Soil and crop response to injected liquid swine manure on two Gray Luvisols
Intensive livestock production is increasing in western Canada, and so is the need to dispose of the manure produced. In the last six years or so, the Saskatchewan Centre for Soil Research at the University of Saskatchewan in conjunction with researchers at Prairie Agricultural Machinery Institute (PAMI) and Agriculture and Agri-Food Canada (AAFC) have carried out studies in various areas of manure management. The overall aim of these studies is to determine the viability and sustainability of manure application to agricultural land. The impact of livestock manure application to land is influenced by various factors, among them: soil characteristics, climatic conditions, cropping systems, manure handling and application techniques. Thus, manure management is bound to be site-specific. In order to come up with viable site-specific manure management recommendations, studies have to be conducted in various regions representing the diverse agricultural zones of the province. Although there are various aspects of the impact of manure application to agricultural land, both long-term and short-term, the immediate impact of manure application is typically exhibited in enhanced availability of N in the soil, crop yield and plant N concentration. This is more so with swine manure which has a relatively high concentration of inorganic N. Hence, the objective of this study was to determine the effects of rate and frequency of swine manure application on crop performance and soil available N in the Gray and Dark Gray soil zones of Saskatchewan.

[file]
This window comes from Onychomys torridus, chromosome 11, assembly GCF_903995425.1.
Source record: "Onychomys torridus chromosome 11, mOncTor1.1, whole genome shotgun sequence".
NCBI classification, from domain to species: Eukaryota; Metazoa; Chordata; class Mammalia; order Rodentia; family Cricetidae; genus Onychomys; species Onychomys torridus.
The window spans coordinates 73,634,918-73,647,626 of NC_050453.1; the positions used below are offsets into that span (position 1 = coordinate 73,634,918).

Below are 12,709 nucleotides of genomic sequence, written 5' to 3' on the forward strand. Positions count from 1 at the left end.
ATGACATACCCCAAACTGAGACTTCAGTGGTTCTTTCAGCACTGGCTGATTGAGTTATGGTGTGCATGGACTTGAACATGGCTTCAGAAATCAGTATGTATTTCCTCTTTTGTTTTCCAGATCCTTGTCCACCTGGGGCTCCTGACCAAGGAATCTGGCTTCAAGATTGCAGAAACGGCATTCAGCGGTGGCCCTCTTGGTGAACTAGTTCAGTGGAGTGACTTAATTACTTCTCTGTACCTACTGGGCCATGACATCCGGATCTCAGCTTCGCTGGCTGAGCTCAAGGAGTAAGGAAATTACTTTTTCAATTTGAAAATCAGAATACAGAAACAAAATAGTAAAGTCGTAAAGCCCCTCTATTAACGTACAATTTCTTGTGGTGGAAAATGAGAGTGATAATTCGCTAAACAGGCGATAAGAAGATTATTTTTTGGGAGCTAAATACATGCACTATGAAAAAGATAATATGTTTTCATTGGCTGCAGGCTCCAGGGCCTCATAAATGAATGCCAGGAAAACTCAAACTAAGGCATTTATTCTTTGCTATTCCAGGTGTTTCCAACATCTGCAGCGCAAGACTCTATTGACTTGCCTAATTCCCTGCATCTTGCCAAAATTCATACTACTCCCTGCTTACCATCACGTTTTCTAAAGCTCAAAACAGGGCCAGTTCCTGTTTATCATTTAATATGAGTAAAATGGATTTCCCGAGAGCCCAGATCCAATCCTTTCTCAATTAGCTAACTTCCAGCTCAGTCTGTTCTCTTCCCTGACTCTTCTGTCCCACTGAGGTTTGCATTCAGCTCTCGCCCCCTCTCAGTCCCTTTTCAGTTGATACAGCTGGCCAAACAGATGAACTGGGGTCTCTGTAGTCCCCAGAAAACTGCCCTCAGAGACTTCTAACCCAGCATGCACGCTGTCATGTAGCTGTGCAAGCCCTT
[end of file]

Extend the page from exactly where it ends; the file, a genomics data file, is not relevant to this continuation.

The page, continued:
Gray soils, available N
Soils and Crops Workshop